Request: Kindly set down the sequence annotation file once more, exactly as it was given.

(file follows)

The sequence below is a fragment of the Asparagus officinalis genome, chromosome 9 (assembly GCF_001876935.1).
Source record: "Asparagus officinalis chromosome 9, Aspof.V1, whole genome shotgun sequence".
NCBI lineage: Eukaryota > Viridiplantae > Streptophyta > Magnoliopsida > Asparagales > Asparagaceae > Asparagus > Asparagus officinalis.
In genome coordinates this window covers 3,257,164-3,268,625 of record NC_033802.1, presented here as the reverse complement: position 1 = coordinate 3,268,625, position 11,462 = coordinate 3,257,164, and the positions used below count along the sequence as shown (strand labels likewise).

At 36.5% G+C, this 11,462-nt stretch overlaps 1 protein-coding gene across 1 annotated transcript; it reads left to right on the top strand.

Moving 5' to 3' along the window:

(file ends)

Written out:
The sequence below is a fragment of the Asparagus officinalis genome, chromosome 9 (assembly GCF_001876935.1).
Source record: "Asparagus officinalis chromosome 9, Aspof.V1, whole genome shotgun sequence".
NCBI lineage: Eukaryota > Viridiplantae > Streptophyta > Magnoliopsida > Asparagales > Asparagaceae > Asparagus > Asparagus officinalis.
In genome coordinates this window covers 3,257,164-3,268,625 of record NC_033802.1, presented here as the reverse complement: position 1 = coordinate 3,268,625, position 11,462 = coordinate 3,257,164, and the positions used below count along the sequence as shown (strand labels likewise).

At 36.5% G+C, this 11,462-nt stretch overlaps 1 protein-coding gene across 1 annotated transcript; it reads left to right on the top strand.

Moving 5' to 3' along the window: